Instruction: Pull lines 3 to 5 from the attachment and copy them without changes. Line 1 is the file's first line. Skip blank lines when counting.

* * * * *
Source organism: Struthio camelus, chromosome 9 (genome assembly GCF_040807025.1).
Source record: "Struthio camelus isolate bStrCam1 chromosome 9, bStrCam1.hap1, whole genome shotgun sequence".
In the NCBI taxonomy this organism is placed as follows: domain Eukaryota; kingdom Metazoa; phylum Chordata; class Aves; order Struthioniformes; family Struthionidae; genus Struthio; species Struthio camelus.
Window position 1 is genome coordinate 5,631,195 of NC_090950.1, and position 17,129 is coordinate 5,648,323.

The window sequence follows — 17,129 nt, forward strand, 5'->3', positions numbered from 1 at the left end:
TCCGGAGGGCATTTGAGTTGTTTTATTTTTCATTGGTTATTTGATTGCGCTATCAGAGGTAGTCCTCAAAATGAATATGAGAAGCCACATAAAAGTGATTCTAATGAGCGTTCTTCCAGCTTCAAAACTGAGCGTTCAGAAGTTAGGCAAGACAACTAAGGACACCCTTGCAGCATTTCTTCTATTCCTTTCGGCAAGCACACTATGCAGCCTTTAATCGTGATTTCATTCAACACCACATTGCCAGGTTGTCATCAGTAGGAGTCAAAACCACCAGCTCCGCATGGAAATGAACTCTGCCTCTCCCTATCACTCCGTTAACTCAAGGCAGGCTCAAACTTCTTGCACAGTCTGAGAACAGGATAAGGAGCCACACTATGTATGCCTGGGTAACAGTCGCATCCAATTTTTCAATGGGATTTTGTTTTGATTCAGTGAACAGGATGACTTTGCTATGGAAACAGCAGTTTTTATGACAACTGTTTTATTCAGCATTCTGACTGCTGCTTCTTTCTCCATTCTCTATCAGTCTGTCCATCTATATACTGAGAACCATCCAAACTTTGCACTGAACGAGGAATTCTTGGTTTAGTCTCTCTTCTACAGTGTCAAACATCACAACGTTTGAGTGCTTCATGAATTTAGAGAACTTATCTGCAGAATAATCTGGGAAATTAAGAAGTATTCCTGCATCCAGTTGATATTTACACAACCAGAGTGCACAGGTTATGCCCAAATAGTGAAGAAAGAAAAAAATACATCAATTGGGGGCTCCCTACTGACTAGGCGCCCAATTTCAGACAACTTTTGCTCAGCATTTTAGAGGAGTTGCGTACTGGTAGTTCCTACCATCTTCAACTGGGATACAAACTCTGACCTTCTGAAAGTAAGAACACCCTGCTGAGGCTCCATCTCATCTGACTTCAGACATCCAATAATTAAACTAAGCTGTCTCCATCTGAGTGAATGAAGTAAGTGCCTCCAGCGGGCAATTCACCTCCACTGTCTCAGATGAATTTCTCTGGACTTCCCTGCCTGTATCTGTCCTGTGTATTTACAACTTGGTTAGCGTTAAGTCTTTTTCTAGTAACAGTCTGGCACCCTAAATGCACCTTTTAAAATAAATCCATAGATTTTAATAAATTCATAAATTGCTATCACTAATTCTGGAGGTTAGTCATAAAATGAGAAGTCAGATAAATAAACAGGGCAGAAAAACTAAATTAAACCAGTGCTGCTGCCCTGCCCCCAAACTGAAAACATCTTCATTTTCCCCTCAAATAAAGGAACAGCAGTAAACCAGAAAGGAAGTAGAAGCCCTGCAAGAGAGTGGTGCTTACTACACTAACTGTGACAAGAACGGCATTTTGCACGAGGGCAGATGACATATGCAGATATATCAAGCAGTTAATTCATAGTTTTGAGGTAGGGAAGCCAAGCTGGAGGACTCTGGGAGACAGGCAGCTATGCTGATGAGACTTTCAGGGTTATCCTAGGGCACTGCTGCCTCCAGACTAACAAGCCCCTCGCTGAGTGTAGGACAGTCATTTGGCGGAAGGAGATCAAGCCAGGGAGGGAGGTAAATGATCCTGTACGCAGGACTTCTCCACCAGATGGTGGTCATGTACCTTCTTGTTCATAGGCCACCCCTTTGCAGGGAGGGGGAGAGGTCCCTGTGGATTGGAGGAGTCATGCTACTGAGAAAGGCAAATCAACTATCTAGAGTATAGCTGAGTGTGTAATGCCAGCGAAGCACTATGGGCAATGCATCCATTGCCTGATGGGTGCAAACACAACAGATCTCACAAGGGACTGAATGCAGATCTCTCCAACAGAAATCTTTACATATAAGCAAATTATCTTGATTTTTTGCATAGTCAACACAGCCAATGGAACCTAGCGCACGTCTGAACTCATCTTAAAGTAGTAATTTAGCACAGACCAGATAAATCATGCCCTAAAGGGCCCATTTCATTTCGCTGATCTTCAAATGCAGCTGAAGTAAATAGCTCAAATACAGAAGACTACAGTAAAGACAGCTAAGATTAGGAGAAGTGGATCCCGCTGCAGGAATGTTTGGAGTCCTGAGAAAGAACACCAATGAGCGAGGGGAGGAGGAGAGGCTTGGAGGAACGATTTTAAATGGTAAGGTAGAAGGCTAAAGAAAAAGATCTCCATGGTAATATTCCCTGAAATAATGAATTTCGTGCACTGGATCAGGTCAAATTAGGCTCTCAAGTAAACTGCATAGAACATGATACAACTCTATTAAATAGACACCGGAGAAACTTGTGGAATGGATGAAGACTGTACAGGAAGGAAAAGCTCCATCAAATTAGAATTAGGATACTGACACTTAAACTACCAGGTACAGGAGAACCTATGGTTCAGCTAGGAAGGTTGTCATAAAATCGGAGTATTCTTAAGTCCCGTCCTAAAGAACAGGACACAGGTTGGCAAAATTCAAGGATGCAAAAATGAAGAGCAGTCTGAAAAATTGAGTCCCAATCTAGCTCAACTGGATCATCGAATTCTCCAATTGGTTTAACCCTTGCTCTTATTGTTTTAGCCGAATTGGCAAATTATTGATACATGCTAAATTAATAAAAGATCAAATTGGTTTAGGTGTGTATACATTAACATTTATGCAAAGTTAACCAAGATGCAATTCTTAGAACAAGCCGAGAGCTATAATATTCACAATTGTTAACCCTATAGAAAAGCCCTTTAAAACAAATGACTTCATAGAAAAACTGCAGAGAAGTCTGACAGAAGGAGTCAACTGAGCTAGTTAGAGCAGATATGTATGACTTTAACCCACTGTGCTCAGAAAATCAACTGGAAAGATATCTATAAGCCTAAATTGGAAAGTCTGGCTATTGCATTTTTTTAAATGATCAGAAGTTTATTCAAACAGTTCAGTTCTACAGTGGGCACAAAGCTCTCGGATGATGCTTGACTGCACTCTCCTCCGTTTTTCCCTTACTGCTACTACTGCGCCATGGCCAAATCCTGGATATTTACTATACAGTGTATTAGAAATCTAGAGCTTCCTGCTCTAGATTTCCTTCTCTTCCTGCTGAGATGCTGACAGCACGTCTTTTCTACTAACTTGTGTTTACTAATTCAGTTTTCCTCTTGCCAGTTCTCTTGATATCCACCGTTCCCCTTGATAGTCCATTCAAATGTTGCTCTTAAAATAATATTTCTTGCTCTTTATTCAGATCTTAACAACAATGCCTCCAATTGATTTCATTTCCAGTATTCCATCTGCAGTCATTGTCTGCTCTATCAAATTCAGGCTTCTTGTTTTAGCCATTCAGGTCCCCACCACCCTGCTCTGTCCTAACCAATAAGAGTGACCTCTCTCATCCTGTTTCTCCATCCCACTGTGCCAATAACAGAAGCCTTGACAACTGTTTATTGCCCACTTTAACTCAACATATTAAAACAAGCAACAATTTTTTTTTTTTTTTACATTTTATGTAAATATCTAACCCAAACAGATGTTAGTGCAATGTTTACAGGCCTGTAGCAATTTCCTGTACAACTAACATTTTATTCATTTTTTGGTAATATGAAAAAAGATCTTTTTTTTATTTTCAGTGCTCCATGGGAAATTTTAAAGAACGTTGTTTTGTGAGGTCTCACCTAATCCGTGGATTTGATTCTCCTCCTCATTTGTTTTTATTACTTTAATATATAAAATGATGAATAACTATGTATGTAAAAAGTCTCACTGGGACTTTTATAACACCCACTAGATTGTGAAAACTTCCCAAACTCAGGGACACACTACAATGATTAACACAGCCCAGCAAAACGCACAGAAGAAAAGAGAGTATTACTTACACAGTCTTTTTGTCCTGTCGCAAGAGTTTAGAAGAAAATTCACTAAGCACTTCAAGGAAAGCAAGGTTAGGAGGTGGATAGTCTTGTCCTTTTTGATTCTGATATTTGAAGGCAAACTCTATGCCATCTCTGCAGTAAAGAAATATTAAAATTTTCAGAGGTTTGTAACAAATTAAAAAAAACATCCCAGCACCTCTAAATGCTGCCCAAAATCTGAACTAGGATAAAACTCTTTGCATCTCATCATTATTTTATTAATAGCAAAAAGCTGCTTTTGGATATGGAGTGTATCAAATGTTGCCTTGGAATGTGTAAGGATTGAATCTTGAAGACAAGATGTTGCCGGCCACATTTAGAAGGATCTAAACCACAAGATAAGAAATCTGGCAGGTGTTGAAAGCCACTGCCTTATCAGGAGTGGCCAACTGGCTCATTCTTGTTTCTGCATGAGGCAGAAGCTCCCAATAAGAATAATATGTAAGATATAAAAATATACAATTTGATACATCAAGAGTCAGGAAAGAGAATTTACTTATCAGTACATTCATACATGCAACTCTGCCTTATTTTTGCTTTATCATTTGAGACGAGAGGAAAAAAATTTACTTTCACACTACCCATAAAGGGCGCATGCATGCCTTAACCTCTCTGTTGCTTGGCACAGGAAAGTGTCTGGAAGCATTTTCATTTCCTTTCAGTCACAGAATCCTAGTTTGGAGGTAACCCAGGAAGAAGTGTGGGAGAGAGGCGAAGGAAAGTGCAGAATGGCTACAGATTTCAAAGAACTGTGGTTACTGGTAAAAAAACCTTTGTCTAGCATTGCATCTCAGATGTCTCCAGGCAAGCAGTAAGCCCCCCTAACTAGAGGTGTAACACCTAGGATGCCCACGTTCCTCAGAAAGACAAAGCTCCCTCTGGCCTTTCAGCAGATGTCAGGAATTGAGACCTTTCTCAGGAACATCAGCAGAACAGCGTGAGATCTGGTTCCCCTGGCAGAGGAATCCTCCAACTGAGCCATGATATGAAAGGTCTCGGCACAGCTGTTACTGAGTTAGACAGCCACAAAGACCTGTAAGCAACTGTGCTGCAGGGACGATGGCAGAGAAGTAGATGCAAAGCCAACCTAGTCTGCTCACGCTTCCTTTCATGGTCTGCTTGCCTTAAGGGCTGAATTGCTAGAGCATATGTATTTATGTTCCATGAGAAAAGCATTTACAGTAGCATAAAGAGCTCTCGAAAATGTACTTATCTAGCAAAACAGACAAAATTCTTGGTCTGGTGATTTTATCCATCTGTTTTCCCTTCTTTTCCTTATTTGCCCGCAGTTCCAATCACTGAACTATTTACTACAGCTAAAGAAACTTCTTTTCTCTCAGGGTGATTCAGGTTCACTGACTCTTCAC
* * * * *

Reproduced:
In the NCBI taxonomy this organism is placed as follows: domain Eukaryota; kingdom Metazoa; phylum Chordata; class Aves; order Struthioniformes; family Struthionidae; genus Struthio; species Struthio camelus.
Window position 1 is genome coordinate 5,631,195 of NC_090950.1, and position 17,129 is coordinate 5,648,323.

The window sequence follows — 17,129 nt, forward strand, 5'->3', positions numbered from 1 at the left end: